Ahh, it feels like just the other day that I was sharing my March dividend income report (ahem, maybe that is because it was just the other day for those keeping track) and now it is time to review the results from April.
After not making any purchases in March, I was able to make a few purchases during April and also had a more substantial addition to my portfolio as a result of my first options trade. However, I still found the market overall to be somewhat stingy with the buying opportunities.
Let’s take a look at how things went!
April 2019 Dividend Income Summary
While the quarter-opening months are my quietest when only looking at my baby portfolio (hat tip to Bert over at Dividend Diplomats for a real addition to his portfolio), you will see that the total numbers are actually quite nice due to some of the investments in my 401(k) account.
The month of April brought in a spectacular $3,309.63 in dividend income that was broken down as follows:
- Brokerage: $205.36
- IRA: $129.32
- Retirement: $2,974.95 (bazinga!)
As was the case in March, my retirement account has clearly stolen the show yet again with just shy of $3,000 being reinvested. When you strip that away, you can see that the quarter-opening months are considerably less impressive that the other two months of the quarter.
Let’s look at all of the individual dividends received:
Comparing the month of January to April, there are a few notable differences that impact the bottom line.
Disney only pays their dividend twice per year, therefore April and October miss out on that dividend. Likewise, Pepsi has an unusual payout schedule to start the year with payments in January and March rather than January and April. On the positive side, Coca-Cola does payout in April but not in January.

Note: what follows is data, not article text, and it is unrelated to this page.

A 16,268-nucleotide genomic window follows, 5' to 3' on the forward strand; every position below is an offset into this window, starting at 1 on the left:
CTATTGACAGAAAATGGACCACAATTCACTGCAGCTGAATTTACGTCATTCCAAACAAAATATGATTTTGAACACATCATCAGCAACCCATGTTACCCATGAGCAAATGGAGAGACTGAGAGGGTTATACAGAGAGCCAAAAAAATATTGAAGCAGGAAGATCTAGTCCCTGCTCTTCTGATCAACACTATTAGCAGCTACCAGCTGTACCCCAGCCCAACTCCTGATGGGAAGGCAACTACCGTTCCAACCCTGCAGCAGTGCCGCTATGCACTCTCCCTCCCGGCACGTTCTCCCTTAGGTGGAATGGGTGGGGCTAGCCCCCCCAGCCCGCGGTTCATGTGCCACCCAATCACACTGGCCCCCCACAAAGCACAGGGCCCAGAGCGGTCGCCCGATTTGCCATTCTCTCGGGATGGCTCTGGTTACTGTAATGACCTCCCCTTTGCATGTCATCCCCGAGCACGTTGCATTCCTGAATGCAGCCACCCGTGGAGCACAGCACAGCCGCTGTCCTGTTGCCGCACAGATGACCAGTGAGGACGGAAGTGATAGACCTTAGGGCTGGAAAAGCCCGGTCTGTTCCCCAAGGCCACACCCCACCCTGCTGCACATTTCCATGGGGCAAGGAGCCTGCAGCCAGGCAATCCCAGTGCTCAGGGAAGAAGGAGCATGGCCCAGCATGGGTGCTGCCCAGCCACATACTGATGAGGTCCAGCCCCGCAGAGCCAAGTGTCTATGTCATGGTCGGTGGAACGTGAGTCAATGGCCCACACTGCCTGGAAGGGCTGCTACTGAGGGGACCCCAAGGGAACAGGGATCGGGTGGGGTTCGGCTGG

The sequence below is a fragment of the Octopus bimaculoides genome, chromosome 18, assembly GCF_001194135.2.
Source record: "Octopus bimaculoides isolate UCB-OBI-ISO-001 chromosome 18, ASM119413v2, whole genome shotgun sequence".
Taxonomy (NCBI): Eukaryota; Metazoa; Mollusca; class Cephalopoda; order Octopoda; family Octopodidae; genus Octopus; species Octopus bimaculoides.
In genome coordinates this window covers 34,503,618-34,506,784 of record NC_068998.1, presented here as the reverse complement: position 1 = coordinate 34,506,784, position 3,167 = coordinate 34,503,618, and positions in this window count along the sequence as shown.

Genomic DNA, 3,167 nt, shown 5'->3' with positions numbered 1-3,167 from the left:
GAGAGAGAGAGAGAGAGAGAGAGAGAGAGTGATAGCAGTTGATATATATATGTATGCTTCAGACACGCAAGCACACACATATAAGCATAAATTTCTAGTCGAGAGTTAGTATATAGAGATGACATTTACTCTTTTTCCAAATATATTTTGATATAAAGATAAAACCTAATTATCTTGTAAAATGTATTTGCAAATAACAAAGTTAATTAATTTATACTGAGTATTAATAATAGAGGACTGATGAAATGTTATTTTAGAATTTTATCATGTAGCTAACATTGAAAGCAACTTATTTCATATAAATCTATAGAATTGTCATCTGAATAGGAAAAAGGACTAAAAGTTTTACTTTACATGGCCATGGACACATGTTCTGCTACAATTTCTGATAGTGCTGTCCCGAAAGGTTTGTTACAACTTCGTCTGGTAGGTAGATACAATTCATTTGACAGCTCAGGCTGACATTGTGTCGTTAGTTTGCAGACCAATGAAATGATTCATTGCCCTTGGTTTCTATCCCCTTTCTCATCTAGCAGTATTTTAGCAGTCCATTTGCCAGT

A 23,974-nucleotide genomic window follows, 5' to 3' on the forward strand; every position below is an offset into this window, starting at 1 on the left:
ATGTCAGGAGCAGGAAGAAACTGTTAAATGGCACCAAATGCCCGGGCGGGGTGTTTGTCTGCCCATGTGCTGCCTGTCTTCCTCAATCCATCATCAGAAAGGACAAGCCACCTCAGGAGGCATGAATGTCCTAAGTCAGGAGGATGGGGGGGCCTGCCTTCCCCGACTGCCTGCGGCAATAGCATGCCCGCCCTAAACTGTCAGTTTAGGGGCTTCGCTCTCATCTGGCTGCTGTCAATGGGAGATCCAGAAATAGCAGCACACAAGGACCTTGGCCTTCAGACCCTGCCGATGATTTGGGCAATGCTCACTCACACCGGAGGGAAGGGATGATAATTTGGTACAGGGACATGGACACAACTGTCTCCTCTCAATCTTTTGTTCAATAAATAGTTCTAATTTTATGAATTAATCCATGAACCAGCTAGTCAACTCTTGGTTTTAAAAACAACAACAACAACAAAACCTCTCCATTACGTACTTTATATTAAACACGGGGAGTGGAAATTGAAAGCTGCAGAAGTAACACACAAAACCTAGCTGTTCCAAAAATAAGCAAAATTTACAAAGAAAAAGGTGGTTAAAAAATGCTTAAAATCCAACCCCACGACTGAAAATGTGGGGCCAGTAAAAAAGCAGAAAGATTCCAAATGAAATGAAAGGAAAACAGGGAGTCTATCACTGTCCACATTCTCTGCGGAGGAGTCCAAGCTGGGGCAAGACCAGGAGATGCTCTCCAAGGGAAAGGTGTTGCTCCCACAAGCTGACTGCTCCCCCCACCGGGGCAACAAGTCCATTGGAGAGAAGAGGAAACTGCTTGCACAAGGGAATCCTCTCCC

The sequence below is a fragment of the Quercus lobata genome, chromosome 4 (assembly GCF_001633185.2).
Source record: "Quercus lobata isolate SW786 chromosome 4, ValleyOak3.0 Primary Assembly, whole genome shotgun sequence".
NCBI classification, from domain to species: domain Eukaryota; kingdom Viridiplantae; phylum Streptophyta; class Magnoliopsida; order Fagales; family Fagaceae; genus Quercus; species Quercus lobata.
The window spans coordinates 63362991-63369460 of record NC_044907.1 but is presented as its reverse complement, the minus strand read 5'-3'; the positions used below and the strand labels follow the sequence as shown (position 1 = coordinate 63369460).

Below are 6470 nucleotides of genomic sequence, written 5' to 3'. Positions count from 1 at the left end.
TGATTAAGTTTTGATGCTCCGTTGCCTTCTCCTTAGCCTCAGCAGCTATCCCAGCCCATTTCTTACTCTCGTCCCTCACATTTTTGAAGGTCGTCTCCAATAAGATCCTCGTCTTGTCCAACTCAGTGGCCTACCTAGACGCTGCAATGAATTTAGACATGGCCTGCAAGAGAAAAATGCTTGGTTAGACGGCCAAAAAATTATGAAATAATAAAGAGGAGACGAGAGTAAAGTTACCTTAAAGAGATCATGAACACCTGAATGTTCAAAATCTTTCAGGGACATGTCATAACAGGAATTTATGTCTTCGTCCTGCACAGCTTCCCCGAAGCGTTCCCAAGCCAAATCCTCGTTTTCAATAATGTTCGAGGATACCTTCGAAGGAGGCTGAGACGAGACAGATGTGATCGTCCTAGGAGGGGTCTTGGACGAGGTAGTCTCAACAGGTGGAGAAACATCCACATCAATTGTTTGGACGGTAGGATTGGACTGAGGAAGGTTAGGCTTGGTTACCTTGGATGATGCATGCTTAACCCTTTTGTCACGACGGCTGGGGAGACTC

While none of the above have a significant impact on my results, it does explain why my April payout is slightly lower than what was received in January.
Here are the numbers from the holdings in my Rollover IRA:
The most significant change here is the fact that Uniti Group (UNIT) slashed their dividend after the legal rulings against Windstream. This has always been an extremely speculative holding, however many–myself included–expected the legalities to be in favor of Windstream and unfortunately they were not. With the vast majority of UNIT’s revenue coming from WIN, the ruling and subsequent WIN bankruptcy resulted in a major cut.
As a note, I have chosen to ignore my portfolio guideline of selling any holding that cuts their dividend and will continue to hold UNIT.
My reasoning for that is due to: 1) my position in UNIT is quite small (for the jokesters, note I did not say small unit); 2) I’ve always viewed UNIT as a speculative holding so I accepted this risk when buying; and 3) if they survive, I still believe they have a lot of upside potential.
With all that said, reinvestment of dividends in my brokerage account and Rollover IRA have added an additional $17.03 in projected annual dividend income.
April 2019 Purchases
While the market did not produce an abundance of buying opportunities, I was able to take a few nibbles and add to existing positions.
The most significant addition to the portfolio was a result of having my first cash-secured put option assigned to me. I’ll share more details on that option trade in a future post, particularly the key mistake that I made that contributed to the put being assigned.
Through a combination of the assigned put and the additional purchases, I was able to deploy a robust $8,275.30 of new capital.